How to generate rich consumer profile data


On average, email users receive nearly 90 emails a day. While many of these may be important messages sent from coworkers or friends, the rest of your inbox is likely cluttered with businesses clamoring for your attention. So, how can you break through the clutter?

If you want your readers to engage with the emails you send, you need to cultivate a relationship with your readers. Good relationships are built on shared interests. It's up to your paper to understand the interests of your readers, segment your emails and only send them content that will directly appeal to them.

Understanding the interests of your readers may seem like a tough undertaking, but there are many quick and simple ways you can use to build rich consumer profiles. Check out these four ideas for developing your consumer profiles:

1. Quizzes

Quizzes are an opportunity to collect tons of data. First, you can understand general consumer interests by the quiz topic itself. With a "What Type of Car Should You Drive?" quiz, you can tag your user with an interest in automotive.

Beyond that, a question about the number of passengers could allow you to tag the user for future promotions and interactive content related to families. A question about their oil change preferences could tag them for future marketing campaigns with a prospective local advertiser.

2. Sweepstakes

Sweepstakes aren't just excellent list builders, they can also build rich consumer profiles. When it comes to designing your sweepstakes for data collection, there are two aspects to keep in mind.

First, consider the prize for your sweepstakes. Prizes like a spa package, season tickets to your local sports team, or a new air conditioner should have you tagging users for salons and spas, local sports and home owners. If you have a lot of home improvement advertising dollars in your market, running sweepstakes with a specific prize can help you quickly generate a database of interested users.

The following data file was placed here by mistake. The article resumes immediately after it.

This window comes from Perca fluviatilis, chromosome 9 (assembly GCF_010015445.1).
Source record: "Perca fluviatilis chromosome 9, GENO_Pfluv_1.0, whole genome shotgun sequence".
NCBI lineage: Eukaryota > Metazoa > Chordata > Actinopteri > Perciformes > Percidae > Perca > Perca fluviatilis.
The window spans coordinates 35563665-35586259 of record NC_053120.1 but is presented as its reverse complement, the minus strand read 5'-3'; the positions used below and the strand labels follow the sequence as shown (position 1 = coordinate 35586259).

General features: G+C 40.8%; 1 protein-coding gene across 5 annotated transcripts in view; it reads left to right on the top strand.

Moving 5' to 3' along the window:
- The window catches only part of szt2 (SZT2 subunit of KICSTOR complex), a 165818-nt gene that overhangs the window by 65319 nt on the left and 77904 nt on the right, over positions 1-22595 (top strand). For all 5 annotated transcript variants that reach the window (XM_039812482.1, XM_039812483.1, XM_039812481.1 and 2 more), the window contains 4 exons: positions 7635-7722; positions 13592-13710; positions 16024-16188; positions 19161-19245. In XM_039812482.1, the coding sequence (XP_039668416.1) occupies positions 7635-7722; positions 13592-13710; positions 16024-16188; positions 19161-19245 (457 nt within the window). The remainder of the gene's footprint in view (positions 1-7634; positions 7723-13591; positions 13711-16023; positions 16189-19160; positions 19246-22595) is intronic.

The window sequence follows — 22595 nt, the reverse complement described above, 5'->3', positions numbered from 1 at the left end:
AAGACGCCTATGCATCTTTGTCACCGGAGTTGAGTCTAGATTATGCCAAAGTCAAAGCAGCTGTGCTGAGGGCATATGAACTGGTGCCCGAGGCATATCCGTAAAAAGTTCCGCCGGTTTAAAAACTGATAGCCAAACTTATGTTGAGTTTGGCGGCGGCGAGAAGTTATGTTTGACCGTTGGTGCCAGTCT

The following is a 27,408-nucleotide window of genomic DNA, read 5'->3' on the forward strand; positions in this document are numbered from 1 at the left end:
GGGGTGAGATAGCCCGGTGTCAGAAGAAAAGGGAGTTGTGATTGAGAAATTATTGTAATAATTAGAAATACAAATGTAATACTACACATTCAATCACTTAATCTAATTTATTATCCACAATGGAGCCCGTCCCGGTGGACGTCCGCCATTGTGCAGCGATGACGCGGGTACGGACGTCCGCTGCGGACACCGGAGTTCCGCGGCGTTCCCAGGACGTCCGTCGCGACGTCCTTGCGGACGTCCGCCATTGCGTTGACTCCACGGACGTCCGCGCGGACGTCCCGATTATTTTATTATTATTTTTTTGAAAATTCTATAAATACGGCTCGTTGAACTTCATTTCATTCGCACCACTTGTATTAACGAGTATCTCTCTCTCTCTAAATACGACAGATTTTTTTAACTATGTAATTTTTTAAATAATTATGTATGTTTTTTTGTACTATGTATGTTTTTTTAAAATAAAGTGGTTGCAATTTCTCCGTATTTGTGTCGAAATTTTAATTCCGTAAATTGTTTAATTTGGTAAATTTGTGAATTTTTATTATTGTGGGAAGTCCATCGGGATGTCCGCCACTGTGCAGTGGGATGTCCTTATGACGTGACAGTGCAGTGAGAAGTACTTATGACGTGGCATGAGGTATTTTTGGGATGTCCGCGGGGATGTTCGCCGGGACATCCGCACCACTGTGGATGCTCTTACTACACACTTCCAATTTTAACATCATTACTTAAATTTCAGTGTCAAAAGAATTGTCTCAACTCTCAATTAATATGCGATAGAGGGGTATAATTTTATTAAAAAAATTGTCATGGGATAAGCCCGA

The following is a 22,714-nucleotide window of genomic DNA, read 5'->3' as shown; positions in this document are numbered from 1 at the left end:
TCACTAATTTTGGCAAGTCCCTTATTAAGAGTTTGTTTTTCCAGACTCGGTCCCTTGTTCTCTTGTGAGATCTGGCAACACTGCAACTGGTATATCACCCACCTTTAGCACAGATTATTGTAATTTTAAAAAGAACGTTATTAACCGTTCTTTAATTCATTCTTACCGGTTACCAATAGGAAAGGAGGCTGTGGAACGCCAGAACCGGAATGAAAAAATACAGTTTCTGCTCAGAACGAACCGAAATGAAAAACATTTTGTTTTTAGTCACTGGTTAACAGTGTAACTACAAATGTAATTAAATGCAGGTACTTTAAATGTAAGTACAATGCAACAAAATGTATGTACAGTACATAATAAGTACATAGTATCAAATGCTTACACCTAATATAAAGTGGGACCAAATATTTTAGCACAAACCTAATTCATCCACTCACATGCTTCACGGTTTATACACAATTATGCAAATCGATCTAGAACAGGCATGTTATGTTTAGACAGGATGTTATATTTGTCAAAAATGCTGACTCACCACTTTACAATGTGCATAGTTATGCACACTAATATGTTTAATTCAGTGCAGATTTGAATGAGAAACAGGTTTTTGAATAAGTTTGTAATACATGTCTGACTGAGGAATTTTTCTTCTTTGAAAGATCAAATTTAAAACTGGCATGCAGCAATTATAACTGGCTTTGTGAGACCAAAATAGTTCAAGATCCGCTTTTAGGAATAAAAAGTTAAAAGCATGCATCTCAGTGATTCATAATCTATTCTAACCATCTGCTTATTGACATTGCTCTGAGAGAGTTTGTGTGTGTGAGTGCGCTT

Additionally, if you're providing a great prize, consider adding on a couple survey questions to collect more details on your entrants. Take a look at these two contest examples. The survey question in the first could be used to tag users for marketing campaigns with more potential advertisers. In the second, the Northwest Herald, collected data to help them learn more about their readers' interests for sending them future content or newsletters.

3. Photo Contests

Everyone loves a photo contest – they drive tons of ad impressions, get shared across social media and create great content for your site. They're also excellent for collecting data about your consumers. In this first example from the Lexington Herald-Leader, a fun Halloween pet photo contest can be used to identify the pet owners in your audience. Plus, with a prize of a $200 pet goody basket, they helped drive in qualified entrants.

This second example comes from The Examiner. Their "Cutest Babies, Kids, and Siblings" photo contest doesn't just identify users with families, but their three age-specific categories give them even more details for future campaigns. This is excellent consumer data for their sponsor, a local pediatrics facility.

4. Ballots

Not only are ballots huge revenue drivers, but they are an excellent tool for cultivating data about your audience. Since users choose which categories they want to vote in, you know explicitly what businesses a person cares about (and what they don't).

In the Commercial Appeal's annual Memphis Most metro ballot, users cast their votes in over 150 subcategories. Based on what people pick, they can tag the users with interests in dining, nightlife, home improvement and much more.

Understanding your audience and providing them information related to their interests is a crucial step in forging a relationship with your readers. Whether you're running a sponsored photo contest, a list-building sweepstakes, or anything in between, make sure you're leveraging your campaigns to cultivate rich consumer profile data about your readers.

Matt Coen is the president and co-founder of Second Street, a leading provider of private-label online promotions platforms and partner success services for media companies based in St. Louis, Mo. He can be reached at (314) 880-4902 or


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